How to determine what programs are bound to what ports on Windows

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Sometimes you get the need to know what programs are listening or bound to a particular port on Windows. For me, the most frequent scenario is this: I install WampServer on a PC hoping  to use Apache as a web server only to discover that Apache cannot start.

After wondering (a little stupidly at times) why, I resort to check Apache’s logs and discover that the service isn’t starting because it can’t bind to port 80. Implication, some other program got there first! (Well, not really. Just that the other program was installed first)

Most times, I’d just open up the Apache server config file and change the port which it binds to. Some other times, I’d need to identify the offending program and change the port. At a point in the past, if Skype was installed on Windows, you’d need to instruct Skype to use another port (after maybe spending a whole afternoon wondering why Apache won’t start) as it listens for incoming connections on port 80.

Then comes the hard part: How do I know what program is listening on what port?

It turns out it’s fairly easy. As this StackOverflow Answer points out, running this command:  C:\> netstat -a -b  should do. More from the answer:

(add -n to stop it trying to resolve hostnames, which will make it a lot faster)

-a Displays all connections and listening ports.

-b Displays the executable involved in creating each connection or listening port. In some cases well-known executables host multiple independent components, and in these cases the sequence of components involved in creating the connection or listening port is displayed. In this case the executable name is in [] at the bottom, on top is the component it called, and so forth until TCP/IP was reached. Note that this option can be time-consuming and will fail unless you have sufficient permissions. -n Displays addresses and port numbers in numerical form.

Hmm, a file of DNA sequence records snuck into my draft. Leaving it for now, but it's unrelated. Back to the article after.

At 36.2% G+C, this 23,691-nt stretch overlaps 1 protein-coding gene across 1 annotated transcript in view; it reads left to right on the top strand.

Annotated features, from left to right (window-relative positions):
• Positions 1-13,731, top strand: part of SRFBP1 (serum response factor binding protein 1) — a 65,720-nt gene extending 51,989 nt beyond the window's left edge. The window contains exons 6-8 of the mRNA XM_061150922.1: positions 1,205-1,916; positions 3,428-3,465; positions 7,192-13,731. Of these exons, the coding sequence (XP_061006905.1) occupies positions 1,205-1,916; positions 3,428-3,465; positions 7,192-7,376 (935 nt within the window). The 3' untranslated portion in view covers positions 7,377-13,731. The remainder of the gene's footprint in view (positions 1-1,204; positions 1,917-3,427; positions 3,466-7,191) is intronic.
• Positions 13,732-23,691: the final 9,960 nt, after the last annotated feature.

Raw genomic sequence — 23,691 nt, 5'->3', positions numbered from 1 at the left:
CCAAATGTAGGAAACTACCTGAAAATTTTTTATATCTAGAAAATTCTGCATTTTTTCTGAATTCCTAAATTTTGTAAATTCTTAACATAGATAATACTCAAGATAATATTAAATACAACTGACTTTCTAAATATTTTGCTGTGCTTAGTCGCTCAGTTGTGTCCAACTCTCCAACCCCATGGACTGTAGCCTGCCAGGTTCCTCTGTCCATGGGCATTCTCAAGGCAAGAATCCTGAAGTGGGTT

Running this command with the -b option might require administrative privileges as I discovered on my computer.

To get the Process Identified (PID) of the of the process making use of any port, execute the command with the -o option like this:  C:\>netstat -a -o or like this  C:\>netstat -ao

This would show you the PID which you can use to look for the “offending” program or process in the Windows Task Manager.

If you’d rather use a GUI (or you’re not that much of a command-line person), you could use these tools which I found during the course of my search:

  • TCPView – https://technet.microsoft.com/en-us/sysinternals/bb897437
  • CurrPorts by NirSoft – http://www.nirsoft.net/utils/cports.html

Setting Up Email with Zoho, Cloudflare and DigitalOcean

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Just over a year ago, I (as Co-Founder and CTO of Football411 Online) decided it was time for us to move to our own server so we paid for and spun up a new droplet on DigitalOcean. Prior to the move, I had created a few email accounts on the shared hosting platform and back then I wasn’t worried about losing the addresses because I was like the only one using mine.

Long story short, we no longer had @football411.net emails and for a while, nobody cared. Fast forward to last night and my partner informed me that one of our new editors badly needed an official email address to be setup and I thought: oh crap! Here we go again. I told him I’d sort it out in the morning and so I started looking at my options.

At first, I thought we should just add mail server capability to our DigitalOcean droplet but this tutorial from the good folks at DO told me why that was a sort of not-too-good idea. They were also kind enough to provide alternatives in the same post and bargain-hunter that I am, I quickly found out that we could get 10 email accounts with 5GB storage for free with Zoho.

Zoho-Mail-Pricing

DigitalOcean also provided a tutorial on how to go about setting up Zoho with a custom domain. In our case, we’d already started using Cloudflare for DNS management so I had to do the configuration on Cloudflare, rather than on DigitalOcean. In a way, it made it easier.

The steps involved are simple:

  • Signed up for a Zoho Mail Account
  • Complete the Domain Verification Step
  • Create Email accounts and Groups
  • And the most important step so you can actually receive mails. You need to Add MX Records on your domain. To do this, open DNS settings for the appropriate domain on Cloudflare. Add an MX Record as shown in the Screenshot below:

Create MX Record on Cloudflare

If everything is set up as instructed, you should be able to send mails to the addresses you created. To read your emails, just go to http://mail.zoho.com.